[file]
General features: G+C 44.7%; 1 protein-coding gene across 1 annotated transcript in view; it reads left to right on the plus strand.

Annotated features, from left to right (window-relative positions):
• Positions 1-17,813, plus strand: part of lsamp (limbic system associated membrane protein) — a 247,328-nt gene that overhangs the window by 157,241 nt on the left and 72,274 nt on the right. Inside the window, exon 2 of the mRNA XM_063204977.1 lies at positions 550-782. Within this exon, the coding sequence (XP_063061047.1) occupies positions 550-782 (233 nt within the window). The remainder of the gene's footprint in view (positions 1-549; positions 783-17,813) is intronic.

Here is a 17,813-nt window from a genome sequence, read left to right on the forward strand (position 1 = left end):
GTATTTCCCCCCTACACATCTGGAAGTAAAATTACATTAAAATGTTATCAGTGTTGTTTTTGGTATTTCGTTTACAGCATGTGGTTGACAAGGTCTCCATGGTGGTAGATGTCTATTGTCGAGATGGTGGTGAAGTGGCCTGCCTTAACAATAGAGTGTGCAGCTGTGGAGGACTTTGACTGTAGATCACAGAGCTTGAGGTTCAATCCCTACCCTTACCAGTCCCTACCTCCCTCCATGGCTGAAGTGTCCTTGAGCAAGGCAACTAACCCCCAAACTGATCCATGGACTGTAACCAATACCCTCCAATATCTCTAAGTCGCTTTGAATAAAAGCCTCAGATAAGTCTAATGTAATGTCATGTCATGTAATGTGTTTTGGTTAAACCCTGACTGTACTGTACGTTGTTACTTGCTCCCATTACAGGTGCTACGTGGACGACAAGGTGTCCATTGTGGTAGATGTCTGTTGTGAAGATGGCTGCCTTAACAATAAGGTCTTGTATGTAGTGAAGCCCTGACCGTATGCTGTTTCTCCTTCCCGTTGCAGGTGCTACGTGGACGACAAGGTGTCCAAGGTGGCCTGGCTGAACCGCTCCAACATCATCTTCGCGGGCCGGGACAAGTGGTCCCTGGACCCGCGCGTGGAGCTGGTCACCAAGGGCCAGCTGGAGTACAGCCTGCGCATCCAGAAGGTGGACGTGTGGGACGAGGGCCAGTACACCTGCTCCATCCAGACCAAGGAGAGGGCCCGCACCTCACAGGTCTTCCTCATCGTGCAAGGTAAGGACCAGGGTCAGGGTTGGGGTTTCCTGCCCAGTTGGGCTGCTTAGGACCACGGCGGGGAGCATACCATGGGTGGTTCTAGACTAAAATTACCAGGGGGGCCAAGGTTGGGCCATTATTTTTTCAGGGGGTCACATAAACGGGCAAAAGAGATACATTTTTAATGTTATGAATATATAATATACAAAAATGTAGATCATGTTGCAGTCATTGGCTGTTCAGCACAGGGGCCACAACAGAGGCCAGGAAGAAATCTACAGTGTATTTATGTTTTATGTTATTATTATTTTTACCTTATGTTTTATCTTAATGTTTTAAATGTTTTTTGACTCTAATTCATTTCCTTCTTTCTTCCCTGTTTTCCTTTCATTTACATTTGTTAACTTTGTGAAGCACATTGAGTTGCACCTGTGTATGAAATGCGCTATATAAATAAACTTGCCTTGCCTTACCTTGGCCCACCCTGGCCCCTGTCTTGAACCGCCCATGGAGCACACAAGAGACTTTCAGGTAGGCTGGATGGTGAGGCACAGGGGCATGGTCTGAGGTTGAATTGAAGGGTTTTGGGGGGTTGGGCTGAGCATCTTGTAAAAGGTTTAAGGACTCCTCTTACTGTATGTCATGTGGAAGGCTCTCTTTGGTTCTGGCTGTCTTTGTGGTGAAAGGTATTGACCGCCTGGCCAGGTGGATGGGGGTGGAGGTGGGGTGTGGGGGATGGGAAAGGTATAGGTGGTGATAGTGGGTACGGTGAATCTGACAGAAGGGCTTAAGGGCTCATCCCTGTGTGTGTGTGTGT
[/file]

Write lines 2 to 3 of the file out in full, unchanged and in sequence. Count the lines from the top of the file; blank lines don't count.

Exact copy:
Annotated features, from left to right (window-relative positions):
• Positions 1-17,813, plus strand: part of lsamp (limbic system associated membrane protein) — a 247,328-nt gene that overhangs the window by 157,241 nt on the left and 72,274 nt on the right. Inside the window, exon 2 of the mRNA XM_063204977.1 lies at positions 550-782. Within this exon, the coding sequence (XP_063061047.1) occupies positions 550-782 (233 nt within the window). The remainder of the gene's footprint in view (positions 1-549; positions 783-17,813) is intronic.